Monday, May 18, 2020

Ian Copestick writes

All You'll Ever Get

When I think about how old I am,

too near to 50. I look at the people
I admire
and see where they were at my age. 
The terrifying thing is that so many of them 
were dead before they reached my age of 47. 
Robert Johnson, 27, Jack Kerouac, 46, 
Lester Bangs, 33, Kurt Cobain, 27, Hank Williams, 29,
Elvis Presley, 42. The list goes on and
on and on. When I think about my age,
and the life I've lived, I think I should
prepare myself to go at any minute.
Like in " My Way," I've got my regrets,
but I can still sleep at night. I've still got
a lot I want to achieve, but I can live with
that too, I suppose. We've all had certain
opportunities, and limitations, you do
what you can with the hand you're dealt,
and live with the consequences. That's
the best and the worst you can hope for,
and all you'll ever get.

1 comment:

  1. And now, the end is near
    And so I face the final curtain
    My friend, I'll say it clear
    I'll state my case, of which I'm certain
    I've lived a life that's full
    I traveled each and every highway
    And more, much more than this
    I did it my way

    Regrets, I've had a few
    But then again, too few to mention
    I did what I had to do
    And saw it through without exemption
    I planned each charted course
    Each careful step along the byway
    And more, much more than this
    I did it my way

    Yes, there were times, I'm sure you knew
    When I bit off more than I could chew
    But through it all, when there was doubt
    I ate it up and spit it out
    I faced it all, and I stood tall
    And did it my way

    I've loved, I've laughed and cried
    I've had my fill, my share of losing
    And now, as tears subside
    I find it all so amusing
    To think I did all that
    And may I say, not in a shy way
    Oh, no, oh, no, not me
    I did it my way

    For what is a man, what has he got?
    If not for himself, then he has naught
    To say the things he truly feels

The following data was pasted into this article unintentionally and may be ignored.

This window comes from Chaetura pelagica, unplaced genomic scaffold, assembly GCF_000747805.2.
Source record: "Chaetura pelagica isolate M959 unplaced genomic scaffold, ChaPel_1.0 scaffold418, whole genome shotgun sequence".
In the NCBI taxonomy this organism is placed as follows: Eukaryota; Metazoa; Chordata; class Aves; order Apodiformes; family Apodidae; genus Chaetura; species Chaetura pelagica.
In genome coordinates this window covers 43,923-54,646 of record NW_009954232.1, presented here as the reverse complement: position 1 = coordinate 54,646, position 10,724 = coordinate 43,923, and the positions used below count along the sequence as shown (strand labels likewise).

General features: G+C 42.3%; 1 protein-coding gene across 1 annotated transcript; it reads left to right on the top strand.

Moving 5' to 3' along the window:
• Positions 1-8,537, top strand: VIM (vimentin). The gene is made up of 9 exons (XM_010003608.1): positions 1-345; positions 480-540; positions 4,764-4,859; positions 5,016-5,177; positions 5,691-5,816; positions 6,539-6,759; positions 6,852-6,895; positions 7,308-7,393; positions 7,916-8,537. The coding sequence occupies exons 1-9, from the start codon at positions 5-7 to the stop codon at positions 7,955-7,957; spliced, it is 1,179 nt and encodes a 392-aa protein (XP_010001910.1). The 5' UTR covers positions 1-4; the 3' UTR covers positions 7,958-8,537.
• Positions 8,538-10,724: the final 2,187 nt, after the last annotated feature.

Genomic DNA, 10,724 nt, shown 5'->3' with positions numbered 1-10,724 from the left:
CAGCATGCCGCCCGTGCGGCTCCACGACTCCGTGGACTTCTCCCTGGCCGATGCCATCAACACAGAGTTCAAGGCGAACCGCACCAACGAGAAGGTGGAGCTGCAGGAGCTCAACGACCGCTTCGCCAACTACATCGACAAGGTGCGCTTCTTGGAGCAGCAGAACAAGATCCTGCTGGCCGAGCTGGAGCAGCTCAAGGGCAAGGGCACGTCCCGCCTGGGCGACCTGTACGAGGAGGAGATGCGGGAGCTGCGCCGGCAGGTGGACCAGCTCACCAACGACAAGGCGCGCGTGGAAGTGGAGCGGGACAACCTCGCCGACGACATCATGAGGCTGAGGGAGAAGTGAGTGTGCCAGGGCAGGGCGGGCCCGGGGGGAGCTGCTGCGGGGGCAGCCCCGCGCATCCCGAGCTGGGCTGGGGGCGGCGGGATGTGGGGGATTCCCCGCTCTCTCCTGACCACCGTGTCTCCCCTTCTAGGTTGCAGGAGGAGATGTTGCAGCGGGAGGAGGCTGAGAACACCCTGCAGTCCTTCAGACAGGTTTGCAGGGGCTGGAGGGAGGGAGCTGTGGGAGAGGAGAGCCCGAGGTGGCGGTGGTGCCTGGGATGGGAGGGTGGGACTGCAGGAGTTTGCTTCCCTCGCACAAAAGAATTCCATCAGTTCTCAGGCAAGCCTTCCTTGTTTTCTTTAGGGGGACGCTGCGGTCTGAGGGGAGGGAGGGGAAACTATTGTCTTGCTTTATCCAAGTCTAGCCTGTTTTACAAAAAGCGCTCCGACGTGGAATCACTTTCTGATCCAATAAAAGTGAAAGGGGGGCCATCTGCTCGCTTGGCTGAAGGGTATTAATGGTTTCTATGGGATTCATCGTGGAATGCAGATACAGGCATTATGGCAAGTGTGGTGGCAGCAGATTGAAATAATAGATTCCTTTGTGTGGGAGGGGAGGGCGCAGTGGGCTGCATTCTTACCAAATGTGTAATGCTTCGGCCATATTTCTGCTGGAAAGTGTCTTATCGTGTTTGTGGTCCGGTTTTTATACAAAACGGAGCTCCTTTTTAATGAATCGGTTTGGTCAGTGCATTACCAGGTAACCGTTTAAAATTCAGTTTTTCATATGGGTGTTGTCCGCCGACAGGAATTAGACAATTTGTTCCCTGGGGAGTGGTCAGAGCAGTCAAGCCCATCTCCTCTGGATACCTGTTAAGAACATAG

And not the words of one who kneels
    The record shows I took the blows
    And did it my way

    Yes, it was my way

    In 1967 Claude François sang "Comme d'habitude" (As Usual) with Jacques Revaux about a failed marriage. Paul Anka acquired adaptation rights to the music. Later, at a dinner in Florida, he heard Frank Sinatra announce that he was quitting show business. "I'm sick of it; I'm getting the hell out." When Anka rewrote the song he said to himself, "'If Frank were writing this, what would he say?' And I started, metaphorically, 'And now the end is near.' I read a lot of periodicals, and I noticed everything was 'my this' and 'my that.' We were in the 'me generation' and Frank became the guy for me to use to say that. I used words I would never use .... But that's the way he talked." On 30 December 1968, Sinatra recorded his version of the song in one take, which was released in early 1969 on the "My Way" album and became his signature song. Needless to say, Sinatra did not "get the hell out" but was forced to include the song in every performance. He became so tired of it that openly mocked it before singing it. For example, in 1979 he told the audience, "And of course, the time comes now for the torturous moment -— not for you, but for me. I hate this song. I HATE THIS SONG! I got it up to here [with] this goddamned song!"


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